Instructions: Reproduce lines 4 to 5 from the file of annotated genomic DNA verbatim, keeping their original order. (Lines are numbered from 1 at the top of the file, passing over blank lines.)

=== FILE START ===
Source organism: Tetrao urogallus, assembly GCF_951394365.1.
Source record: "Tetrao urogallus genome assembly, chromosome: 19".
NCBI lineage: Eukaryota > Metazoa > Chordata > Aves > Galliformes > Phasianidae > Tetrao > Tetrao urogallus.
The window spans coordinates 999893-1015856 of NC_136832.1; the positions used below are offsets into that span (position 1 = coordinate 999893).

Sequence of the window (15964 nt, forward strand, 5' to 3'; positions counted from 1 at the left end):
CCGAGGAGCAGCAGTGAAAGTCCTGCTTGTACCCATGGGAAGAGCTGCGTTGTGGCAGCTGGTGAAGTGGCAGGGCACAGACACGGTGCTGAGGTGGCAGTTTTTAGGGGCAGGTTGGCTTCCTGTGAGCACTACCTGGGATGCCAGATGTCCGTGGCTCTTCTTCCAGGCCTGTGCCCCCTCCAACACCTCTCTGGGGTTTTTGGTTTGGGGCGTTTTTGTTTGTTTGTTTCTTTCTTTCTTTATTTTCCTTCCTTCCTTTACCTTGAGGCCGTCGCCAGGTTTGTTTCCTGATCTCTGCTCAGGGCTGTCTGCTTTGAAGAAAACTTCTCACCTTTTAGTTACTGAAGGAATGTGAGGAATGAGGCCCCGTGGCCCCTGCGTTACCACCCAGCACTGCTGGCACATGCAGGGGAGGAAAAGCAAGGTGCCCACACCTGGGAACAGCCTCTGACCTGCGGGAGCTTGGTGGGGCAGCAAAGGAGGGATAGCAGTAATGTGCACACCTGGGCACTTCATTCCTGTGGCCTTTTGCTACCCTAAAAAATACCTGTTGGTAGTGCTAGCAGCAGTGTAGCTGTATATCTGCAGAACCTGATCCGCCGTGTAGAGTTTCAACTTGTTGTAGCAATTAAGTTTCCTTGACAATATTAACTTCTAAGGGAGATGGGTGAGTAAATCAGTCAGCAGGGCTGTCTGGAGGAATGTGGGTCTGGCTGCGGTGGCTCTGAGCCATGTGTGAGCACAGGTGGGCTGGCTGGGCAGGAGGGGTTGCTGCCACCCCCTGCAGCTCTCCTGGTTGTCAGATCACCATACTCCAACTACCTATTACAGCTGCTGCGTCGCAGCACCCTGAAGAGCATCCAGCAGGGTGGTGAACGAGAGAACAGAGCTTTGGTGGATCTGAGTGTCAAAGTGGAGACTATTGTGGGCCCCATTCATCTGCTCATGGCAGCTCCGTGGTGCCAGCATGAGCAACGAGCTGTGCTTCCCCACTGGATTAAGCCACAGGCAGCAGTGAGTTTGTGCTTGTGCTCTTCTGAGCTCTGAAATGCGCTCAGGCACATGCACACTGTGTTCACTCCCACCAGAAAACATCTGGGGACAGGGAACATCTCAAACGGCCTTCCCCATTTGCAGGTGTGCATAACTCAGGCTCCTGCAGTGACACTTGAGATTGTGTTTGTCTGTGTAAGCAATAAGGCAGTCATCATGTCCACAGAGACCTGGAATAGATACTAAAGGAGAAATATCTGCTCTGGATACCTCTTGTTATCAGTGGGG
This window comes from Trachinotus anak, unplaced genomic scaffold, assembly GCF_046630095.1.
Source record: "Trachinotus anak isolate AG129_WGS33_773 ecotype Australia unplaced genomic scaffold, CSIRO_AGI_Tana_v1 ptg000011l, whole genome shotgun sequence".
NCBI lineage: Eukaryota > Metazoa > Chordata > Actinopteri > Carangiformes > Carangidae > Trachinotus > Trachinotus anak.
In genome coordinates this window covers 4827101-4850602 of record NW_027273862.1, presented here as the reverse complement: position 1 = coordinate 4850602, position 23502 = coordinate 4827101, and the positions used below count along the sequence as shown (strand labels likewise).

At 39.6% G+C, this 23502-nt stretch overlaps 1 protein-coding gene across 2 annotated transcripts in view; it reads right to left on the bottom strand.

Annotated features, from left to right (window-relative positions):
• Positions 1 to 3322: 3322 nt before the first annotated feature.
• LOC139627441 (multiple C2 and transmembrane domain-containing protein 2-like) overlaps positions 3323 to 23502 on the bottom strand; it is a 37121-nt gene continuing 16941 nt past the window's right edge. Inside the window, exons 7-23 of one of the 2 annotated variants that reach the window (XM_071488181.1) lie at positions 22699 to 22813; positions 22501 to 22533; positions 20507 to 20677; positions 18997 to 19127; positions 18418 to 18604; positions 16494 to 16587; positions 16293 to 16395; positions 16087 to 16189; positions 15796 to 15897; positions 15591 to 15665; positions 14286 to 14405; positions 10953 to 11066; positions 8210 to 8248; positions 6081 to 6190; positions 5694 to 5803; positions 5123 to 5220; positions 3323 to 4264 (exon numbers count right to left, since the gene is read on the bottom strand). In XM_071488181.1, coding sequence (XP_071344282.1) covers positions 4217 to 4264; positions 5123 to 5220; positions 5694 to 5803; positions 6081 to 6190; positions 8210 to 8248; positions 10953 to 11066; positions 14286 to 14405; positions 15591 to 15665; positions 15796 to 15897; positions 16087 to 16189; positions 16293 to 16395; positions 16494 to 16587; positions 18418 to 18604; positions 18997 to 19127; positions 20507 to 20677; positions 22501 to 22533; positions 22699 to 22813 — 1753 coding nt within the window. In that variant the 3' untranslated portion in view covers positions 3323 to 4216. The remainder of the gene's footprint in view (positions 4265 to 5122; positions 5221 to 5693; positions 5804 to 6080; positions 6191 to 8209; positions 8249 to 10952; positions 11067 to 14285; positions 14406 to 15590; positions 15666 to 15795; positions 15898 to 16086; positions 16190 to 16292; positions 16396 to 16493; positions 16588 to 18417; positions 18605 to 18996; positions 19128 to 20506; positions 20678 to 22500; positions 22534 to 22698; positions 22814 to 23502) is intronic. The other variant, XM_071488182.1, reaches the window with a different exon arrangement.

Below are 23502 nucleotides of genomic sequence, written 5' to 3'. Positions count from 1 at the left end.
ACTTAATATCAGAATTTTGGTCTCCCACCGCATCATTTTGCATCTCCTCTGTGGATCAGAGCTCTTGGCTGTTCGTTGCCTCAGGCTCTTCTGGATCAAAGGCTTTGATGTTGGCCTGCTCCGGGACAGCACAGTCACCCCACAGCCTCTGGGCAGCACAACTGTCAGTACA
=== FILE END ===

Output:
The window spans coordinates 999893-1015856 of NC_136832.1; the positions used below are offsets into that span (position 1 = coordinate 999893).

Sequence of the window (15964 nt, forward strand, 5' to 3'; positions counted from 1 at the left end):